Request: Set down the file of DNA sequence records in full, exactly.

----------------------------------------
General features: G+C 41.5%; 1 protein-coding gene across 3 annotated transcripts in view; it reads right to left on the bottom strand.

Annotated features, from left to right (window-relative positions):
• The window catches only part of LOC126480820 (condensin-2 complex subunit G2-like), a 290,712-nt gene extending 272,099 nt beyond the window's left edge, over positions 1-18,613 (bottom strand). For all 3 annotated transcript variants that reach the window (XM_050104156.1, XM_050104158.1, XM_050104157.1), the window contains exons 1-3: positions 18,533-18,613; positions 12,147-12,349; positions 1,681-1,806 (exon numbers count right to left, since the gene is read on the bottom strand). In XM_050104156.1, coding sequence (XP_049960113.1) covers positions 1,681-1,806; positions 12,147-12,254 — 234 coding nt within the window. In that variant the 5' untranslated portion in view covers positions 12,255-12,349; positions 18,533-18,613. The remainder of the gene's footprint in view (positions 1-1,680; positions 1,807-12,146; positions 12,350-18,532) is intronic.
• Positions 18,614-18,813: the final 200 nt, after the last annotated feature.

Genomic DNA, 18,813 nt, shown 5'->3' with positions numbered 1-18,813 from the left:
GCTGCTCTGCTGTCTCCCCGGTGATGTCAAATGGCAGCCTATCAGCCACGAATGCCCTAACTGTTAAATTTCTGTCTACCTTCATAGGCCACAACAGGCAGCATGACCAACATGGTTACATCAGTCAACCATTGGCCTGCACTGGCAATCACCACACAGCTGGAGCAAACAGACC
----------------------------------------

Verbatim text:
General features: G+C 41.5%; 1 protein-coding gene across 3 annotated transcripts in view; it reads right to left on the bottom strand.

Annotated features, from left to right (window-relative positions):
• The window catches only part of LOC126480820 (condensin-2 complex subunit G2-like), a 290,712-nt gene extending 272,099 nt beyond the window's left edge, over positions 1-18,613 (bottom strand). For all 3 annotated transcript variants that reach the window (XM_050104156.1, XM_050104158.1, XM_050104157.1), the window contains exons 1-3: positions 18,533-18,613; positions 12,147-12,349; positions 1,681-1,806 (exon numbers count right to left, since the gene is read on the bottom strand). In XM_050104156.1, coding sequence (XP_049960113.1) covers positions 1,681-1,806; positions 12,147-12,254 — 234 coding nt within the window. In that variant the 5' untranslated portion in view covers positions 12,255-12,349; positions 18,533-18,613. The remainder of the gene's footprint in view (positions 1-1,680; positions 1,807-12,146; positions 12,350-18,532) is intronic.
• Positions 18,614-18,813: the final 200 nt, after the last annotated feature.

Genomic DNA, 18,813 nt, shown 5'->3' with positions numbered 1-18,813 from the left:
GCTGCTCTGCTGTCTCCCCGGTGATGTCAAATGGCAGCCTATCAGCCACGAATGCCCTAACTGTTAAATTTCTGTCTACCTTCATAGGCCACAACAGGCAGCATGACCAACATGGTTACATCAGTCAACCATTGGCCTGCACTGGCAATCACCACACAGCTGGAGCAAACAGACC